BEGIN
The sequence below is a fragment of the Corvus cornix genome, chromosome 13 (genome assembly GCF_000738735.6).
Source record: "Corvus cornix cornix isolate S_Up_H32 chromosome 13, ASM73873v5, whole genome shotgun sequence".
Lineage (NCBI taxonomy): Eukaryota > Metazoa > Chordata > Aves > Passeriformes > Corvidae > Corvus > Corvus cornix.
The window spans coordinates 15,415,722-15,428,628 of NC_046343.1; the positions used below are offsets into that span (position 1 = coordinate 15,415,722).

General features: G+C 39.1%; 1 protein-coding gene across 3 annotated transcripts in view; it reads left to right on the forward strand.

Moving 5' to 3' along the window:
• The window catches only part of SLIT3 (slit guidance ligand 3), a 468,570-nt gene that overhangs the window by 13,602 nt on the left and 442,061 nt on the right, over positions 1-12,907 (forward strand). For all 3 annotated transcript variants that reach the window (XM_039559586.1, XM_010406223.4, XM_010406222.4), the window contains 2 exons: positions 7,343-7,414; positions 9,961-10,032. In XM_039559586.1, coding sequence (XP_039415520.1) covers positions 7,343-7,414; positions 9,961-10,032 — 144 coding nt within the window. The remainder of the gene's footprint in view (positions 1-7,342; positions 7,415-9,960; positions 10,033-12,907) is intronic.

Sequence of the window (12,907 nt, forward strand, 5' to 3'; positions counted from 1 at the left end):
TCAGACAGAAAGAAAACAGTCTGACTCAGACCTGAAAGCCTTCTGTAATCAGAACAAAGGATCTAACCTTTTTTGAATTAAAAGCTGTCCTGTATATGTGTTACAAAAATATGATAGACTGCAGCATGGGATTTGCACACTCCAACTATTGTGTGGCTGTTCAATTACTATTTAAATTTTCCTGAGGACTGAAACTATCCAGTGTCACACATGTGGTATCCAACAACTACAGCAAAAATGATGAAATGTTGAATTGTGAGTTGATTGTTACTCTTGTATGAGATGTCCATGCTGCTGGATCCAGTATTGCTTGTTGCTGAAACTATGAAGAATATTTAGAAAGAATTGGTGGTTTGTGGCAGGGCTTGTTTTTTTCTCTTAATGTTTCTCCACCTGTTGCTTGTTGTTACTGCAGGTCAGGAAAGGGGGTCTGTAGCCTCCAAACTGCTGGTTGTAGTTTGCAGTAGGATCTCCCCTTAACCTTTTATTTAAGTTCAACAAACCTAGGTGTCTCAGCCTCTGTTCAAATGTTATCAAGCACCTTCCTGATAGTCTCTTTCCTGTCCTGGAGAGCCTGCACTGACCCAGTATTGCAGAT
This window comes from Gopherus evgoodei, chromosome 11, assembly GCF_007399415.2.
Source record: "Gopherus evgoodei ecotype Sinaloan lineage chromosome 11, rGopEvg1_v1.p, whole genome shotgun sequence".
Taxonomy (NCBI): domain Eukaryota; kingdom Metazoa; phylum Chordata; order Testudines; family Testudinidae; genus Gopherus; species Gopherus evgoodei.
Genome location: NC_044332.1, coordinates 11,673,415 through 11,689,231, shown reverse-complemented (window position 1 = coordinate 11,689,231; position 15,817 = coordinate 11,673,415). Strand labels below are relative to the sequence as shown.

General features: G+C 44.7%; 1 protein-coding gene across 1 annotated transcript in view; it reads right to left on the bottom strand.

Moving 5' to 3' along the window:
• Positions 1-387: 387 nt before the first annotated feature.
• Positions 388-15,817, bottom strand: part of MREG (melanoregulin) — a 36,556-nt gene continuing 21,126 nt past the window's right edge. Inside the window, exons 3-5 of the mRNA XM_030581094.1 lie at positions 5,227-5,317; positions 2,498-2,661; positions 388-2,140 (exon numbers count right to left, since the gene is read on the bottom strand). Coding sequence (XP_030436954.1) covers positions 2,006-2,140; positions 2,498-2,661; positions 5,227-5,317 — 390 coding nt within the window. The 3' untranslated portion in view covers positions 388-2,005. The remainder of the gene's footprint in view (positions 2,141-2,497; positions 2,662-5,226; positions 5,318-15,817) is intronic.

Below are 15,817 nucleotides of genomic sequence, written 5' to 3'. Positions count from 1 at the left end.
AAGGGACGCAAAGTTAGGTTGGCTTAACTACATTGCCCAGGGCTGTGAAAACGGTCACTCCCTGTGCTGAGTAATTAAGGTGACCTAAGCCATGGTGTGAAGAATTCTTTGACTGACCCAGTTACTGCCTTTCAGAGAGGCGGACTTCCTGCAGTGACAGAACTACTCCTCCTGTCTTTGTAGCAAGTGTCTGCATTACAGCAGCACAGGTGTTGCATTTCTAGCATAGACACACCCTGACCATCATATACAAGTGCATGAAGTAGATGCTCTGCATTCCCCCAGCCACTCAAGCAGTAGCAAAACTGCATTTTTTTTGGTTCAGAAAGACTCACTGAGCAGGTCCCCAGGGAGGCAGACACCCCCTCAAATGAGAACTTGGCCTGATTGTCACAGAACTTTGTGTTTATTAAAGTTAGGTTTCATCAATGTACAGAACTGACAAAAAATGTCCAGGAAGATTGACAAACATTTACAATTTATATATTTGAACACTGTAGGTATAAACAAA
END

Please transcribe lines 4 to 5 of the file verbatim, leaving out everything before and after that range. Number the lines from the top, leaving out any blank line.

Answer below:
The window spans coordinates 15,415,722-15,428,628 of NC_046343.1; the positions used below are offsets into that span (position 1 = coordinate 15,415,722).

General features: G+C 39.1%; 1 protein-coding gene across 3 annotated transcripts in view; it reads left to right on the forward strand.